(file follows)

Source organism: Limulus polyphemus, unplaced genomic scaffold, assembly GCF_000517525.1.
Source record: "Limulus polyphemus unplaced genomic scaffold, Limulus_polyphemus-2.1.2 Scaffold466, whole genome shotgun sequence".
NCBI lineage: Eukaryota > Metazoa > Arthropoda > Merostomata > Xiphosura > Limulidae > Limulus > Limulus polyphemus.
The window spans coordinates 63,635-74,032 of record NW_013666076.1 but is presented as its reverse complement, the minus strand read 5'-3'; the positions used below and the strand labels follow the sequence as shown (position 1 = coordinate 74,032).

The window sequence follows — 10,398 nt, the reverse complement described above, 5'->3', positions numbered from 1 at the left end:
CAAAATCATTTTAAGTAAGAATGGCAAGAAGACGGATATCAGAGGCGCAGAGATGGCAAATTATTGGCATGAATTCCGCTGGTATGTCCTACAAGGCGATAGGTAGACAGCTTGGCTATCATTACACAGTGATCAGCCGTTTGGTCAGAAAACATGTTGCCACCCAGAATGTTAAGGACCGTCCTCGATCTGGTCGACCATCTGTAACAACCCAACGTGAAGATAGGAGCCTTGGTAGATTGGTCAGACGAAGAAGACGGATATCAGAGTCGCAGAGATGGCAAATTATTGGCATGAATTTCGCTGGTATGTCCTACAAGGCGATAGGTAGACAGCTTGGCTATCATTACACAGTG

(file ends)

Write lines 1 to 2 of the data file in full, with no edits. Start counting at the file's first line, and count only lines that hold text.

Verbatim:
Source organism: Limulus polyphemus, unplaced genomic scaffold, assembly GCF_000517525.1.
Source record: "Limulus polyphemus unplaced genomic scaffold, Limulus_polyphemus-2.1.2 Scaffold466, whole genome shotgun sequence".